The eLearning Guild recently released their “Getting Started with e-Learning 2.0” survey report, and the results serve as further evidence that the learning landscape is changing… and needs to.
The survey, based on the responses from 876 professionals from the eLearning Guild, asked about the use of Web 2.0 type applications in their learning programs. The survey also asked members how likely they are to begin incorporating these technologies in the future.
What is e-Learning 2.0?
The term “e-Learning 2.0” directly relates to “Web 2.0,” or the use of web-based collaborative tools or applications, such as wikis, blogs, YouTube or social media sites like LinkedIn, Facebook and Twitter. The results, at a glance:
70% of respondents said e-Learning 2.0 initiatives are somewhat or very worthwhile
50% reported needing to embrace these technologies to stay competitive
Larger organizations are making limited use of these resources, while smaller organization will be making significant use.
How e-Learning 2.0 Will Transform How we Learn
Typically, educators have followed the expert-based model. Formal learning is typically designed and selectively organized by a teacher or instructional designer. The “course” is then presented outside the work environment, where learners passively consume this knowledge and demonstrate mastery by answering multiple-choice questions, a measurement rarely suitable for measuring competency.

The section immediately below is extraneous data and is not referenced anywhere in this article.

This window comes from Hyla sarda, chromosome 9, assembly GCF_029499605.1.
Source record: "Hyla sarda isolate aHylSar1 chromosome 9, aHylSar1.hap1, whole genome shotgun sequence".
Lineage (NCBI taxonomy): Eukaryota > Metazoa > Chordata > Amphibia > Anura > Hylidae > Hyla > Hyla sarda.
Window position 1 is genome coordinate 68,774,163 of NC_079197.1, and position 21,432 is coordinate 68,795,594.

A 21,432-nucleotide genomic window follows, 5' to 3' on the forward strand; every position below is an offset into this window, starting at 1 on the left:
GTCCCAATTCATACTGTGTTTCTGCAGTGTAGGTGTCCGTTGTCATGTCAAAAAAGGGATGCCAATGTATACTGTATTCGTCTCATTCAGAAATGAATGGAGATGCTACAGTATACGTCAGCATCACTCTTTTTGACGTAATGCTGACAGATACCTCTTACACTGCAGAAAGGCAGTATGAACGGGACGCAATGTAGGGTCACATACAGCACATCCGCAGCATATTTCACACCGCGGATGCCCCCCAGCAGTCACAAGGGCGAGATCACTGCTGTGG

The key feature of e-Learning 2.0 is that it encourages two-way communication; whereas, formal learning has been more one-way. So why is this significant?
You might be familiar with the Princeton University 70/20/10 learning model. This model states that 70% of learning and development happens on the job; 20% of learning occurs during feedback and observation of others; and only 10% of learning and development comes from formal learning. Simply stated, e-Learning 2.0 features better align with the 70/20/10 model by:
• Providing more two-way communication, while on-the-job
• Encouraging feedback from experts and others
• Allowing learners to observe others doing the job, through YouTube videos for example.
So, based on this 70/20/10 learning model, it makes sense that social media is well-suited for education. And with the continued growth of mobile devices and the speed of change, learners will expect learning resources that provide solutions to their problems, whenever and wherever they are. So how do we adapt learning to meet these expectations?
Be sure to read my next post, where I’ll feature some specific ways that you can implement the most popular e-Learning 2.0 features into your learning strategy.
Are you providing any e-Learning 2.0 features in your organization? How successful do you think they are?
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